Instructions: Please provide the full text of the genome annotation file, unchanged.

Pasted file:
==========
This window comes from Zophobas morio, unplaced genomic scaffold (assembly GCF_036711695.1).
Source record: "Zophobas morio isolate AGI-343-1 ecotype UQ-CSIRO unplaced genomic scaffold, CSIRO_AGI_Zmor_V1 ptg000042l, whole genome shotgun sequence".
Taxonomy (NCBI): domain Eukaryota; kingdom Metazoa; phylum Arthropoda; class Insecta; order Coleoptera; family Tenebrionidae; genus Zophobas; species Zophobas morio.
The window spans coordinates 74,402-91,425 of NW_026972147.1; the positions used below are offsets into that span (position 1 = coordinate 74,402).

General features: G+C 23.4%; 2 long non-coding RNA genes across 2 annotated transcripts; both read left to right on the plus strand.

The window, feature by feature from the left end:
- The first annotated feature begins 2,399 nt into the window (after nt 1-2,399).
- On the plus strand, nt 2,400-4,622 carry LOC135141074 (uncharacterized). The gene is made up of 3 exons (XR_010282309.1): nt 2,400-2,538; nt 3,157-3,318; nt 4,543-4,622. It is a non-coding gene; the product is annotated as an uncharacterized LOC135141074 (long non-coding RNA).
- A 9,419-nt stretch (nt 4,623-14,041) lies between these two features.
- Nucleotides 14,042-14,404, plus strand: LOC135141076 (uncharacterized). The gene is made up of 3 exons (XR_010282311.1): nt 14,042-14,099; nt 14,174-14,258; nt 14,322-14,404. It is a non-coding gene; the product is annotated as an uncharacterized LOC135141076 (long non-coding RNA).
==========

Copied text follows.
This window comes from Zophobas morio, unplaced genomic scaffold (assembly GCF_036711695.1).
Source record: "Zophobas morio isolate AGI-343-1 ecotype UQ-CSIRO unplaced genomic scaffold, CSIRO_AGI_Zmor_V1 ptg000042l, whole genome shotgun sequence".
Taxonomy (NCBI): domain Eukaryota; kingdom Metazoa; phylum Arthropoda; class Insecta; order Coleoptera; family Tenebrionidae; genus Zophobas; species Zophobas morio.
The window spans coordinates 74,402-91,425 of NW_026972147.1; the positions used below are offsets into that span (position 1 = coordinate 74,402).

General features: G+C 23.4%; 2 long non-coding RNA genes across 2 annotated transcripts; both read left to right on the plus strand.

The window, feature by feature from the left end:
- The first annotated feature begins 2,399 nt into the window (after nt 1-2,399).
- On the plus strand, nt 2,400-4,622 carry LOC135141074 (uncharacterized). The gene is made up of 3 exons (XR_010282309.1): nt 2,400-2,538; nt 3,157-3,318; nt 4,543-4,622. It is a non-coding gene; the product is annotated as an uncharacterized LOC135141074 (long non-coding RNA).
- A 9,419-nt stretch (nt 4,623-14,041) lies between these two features.
- Nucleotides 14,042-14,404, plus strand: LOC135141076 (uncharacterized). The gene is made up of 3 exons (XR_010282311.1): nt 14,042-14,099; nt 14,174-14,258; nt 14,322-14,404. It is a non-coding gene; the product is annotated as an uncharacterized LOC135141076 (long non-coding RNA).